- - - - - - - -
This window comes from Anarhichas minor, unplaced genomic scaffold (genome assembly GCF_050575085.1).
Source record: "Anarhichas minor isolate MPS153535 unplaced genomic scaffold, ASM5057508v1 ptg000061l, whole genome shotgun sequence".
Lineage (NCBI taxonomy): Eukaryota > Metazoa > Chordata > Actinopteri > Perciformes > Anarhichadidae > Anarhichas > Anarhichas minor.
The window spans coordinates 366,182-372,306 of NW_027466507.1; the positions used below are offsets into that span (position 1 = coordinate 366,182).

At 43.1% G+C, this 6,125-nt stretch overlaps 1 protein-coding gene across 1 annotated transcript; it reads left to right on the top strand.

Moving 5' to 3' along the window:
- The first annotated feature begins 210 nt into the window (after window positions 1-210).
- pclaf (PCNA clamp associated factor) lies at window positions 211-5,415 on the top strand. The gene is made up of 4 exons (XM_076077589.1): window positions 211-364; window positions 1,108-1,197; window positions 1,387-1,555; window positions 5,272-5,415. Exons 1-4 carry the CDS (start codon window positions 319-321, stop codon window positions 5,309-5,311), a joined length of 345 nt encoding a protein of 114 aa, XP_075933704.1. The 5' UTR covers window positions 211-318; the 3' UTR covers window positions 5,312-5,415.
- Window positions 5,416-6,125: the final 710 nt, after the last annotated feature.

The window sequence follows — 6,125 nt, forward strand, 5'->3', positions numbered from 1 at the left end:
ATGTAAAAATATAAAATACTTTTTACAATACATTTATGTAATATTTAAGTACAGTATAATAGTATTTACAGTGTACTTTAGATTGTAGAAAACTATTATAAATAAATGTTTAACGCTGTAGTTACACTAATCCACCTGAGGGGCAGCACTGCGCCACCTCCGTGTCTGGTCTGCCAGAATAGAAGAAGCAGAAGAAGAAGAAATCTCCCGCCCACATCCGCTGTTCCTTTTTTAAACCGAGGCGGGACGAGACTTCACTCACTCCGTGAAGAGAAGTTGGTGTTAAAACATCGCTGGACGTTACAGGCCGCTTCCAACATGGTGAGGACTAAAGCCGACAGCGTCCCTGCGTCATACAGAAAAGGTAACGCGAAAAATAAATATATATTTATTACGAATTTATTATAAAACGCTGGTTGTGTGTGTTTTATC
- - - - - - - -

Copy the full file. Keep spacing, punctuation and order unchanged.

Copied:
This window comes from Anarhichas minor, unplaced genomic scaffold (genome assembly GCF_050575085.1).
Source record: "Anarhichas minor isolate MPS153535 unplaced genomic scaffold, ASM5057508v1 ptg000061l, whole genome shotgun sequence".
Lineage (NCBI taxonomy): Eukaryota > Metazoa > Chordata > Actinopteri > Perciformes > Anarhichadidae > Anarhichas > Anarhichas minor.
The window spans coordinates 366,182-372,306 of NW_027466507.1; the positions used below are offsets into that span (position 1 = coordinate 366,182).

At 43.1% G+C, this 6,125-nt stretch overlaps 1 protein-coding gene across 1 annotated transcript; it reads left to right on the top strand.

Moving 5' to 3' along the window:
- The first annotated feature begins 210 nt into the window (after window positions 1-210).
- pclaf (PCNA clamp associated factor) lies at window positions 211-5,415 on the top strand. The gene is made up of 4 exons (XM_076077589.1): window positions 211-364; window positions 1,108-1,197; window positions 1,387-1,555; window positions 5,272-5,415. Exons 1-4 carry the CDS (start codon window positions 319-321, stop codon window positions 5,309-5,311), a joined length of 345 nt encoding a protein of 114 aa, XP_075933704.1. The 5' UTR covers window positions 211-318; the 3' UTR covers window positions 5,312-5,415.
- Window positions 5,416-6,125: the final 710 nt, after the last annotated feature.

The window sequence follows — 6,125 nt, forward strand, 5'->3', positions numbered from 1 at the left end:
ATGTAAAAATATAAAATACTTTTTACAATACATTTATGTAATATTTAAGTACAGTATAATAGTATTTACAGTGTACTTTAGATTGTAGAAAACTATTATAAATAAATGTTTAACGCTGTAGTTACACTAATCCACCTGAGGGGCAGCACTGCGCCACCTCCGTGTCTGGTCTGCCAGAATAGAAGAAGCAGAAGAAGAAGAAATCTCCCGCCCACATCCGCTGTTCCTTTTTTAAACCGAGGCGGGACGAGACTTCACTCACTCCGTGAAGAGAAGTTGGTGTTAAAACATCGCTGGACGTTACAGGCCGCTTCCAACATGGTGAGGACTAAAGCCGACAGCGTCCCTGCGTCATACAGAAAAGGTAACGCGAAAAATAAATATATATTTATTACGAATTTATTATAAAACGCTGGTTGTGTGTGTTTTATC